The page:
PollutionEngineering May 2012 : Page 26
COAL TAR CONTAMINATION REMEDIATION An MGP coal tar contaminated site was remediated in ﬁ ve months and the land can now have a library and ranger station erected. C oal tar contamination was successfully destroyed at a former roofing products manufacturing site in New York City using a surfac-tant-enhanced in situ chemical oxidation (S-ISCO) system. The urban site, surrounded by dense residential and commercial development along the shores of the East River, was contami-nated with repurposed coal tar from a nearby Manufactured Gas Plant (MGP) for the roofing manufacturing process. The supplier con-ducted five months of S-ISCO injections that destroyed greater than 90 percent of coal tar-related contaminants including benzene, toluene, ethylbenzene, and total 26 Pollution Engineering MAY 2012 xylenes (BTEX), and polycyclic aromatic hydrocarbons (PAHs) and naphthalene in the targeted interval. The treatment consist-ed of injections of a patented plant-based surfactant and co-solvent mixture, and an alkaline-activated sodium persulfate that redevelopment of the Brownfield site as a public library and park ranger sta-tion. The New York State Department of Environmental Conservation (NYSDEC) has issued a Certificate of Completion to confirm the success of the cleanup. The successful destruction of MGP-related coal tar at the urban Brownfield site demonstrates the effectiveness of S-ISCO as a remedy for MGP-related contamination. Site background were augmented by pressure-pulsing injec-tion enhancement technology that is often used to maximize oil recovery operations. S-ISCO was an integral part of the remedial implementation that will enable Located on a bank of the East River in a densely developed residential and com-mercial area, this 0.73-acre parcel is part of an urban revitalization project and will be redeveloped as a public library
Coal Tar Contamination Remediation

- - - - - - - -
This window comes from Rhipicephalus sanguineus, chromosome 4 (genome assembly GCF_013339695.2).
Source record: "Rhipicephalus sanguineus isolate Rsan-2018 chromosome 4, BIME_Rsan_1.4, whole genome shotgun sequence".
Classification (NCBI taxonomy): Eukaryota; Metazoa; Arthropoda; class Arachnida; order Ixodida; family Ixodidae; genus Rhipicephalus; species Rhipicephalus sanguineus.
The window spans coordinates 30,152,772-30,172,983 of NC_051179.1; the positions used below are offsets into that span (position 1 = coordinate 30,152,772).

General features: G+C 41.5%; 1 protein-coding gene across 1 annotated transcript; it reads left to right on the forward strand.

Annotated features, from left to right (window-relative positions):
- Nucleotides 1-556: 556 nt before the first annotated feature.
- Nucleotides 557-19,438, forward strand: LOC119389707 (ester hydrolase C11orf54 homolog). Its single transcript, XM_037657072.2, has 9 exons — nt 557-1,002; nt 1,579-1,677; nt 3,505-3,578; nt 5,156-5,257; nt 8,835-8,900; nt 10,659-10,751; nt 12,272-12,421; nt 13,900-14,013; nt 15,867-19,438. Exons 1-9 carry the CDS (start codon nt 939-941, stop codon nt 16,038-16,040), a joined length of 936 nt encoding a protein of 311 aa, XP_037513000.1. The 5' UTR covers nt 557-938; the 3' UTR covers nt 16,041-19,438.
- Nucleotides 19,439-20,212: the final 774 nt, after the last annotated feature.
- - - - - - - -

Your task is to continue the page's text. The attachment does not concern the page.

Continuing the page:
An MGP coal tar contaminated site was remediated in five months and the land can now have a library and ranger station erected.
Coal tar contamination was successfully destroyed at a former roofing products manufacturing site in New York City using a surfactant- enhanced in situ chemical oxidation (S-ISCO) system. The urban site, surrounded by dense residential and commercial development along the shores of the East River, was contaminated with repurposed coal tar from a nearby Manufactured Gas Plant (MGP) for the roofing manufacturing process. The supplier conducted five months of S-ISCO injections that destroyed greater than 90 percent of coal tar-related contaminants including benzene, toluene, ethylbenzene, and total xylenes (BTEX), and polycyclic aromatic hydrocarbons (PAHs) and naphthalene in the targeted interval. The treatment consisted of injections of a patented plant-based surfactant and co-solvent mixture, and an alkaline-activated sodium persulfate that were augmented by pressure-pulsing injection enhancement technology that is often used to maximize oil recovery operations.
S-ISCO was an integral part of the remedial implementation that will enable redevelopment of the Brownfield site as a public library and park ranger station. The New York State Department of Environmental Conservation (NYSDEC) has issued a Certificate of Completion to confirm the success of the cleanup. The successful destruction of MGP-related coal tar at the urban Brownfield site demonstrates the effectiveness of S-ISCO as a remedy for MGPrelated contamination.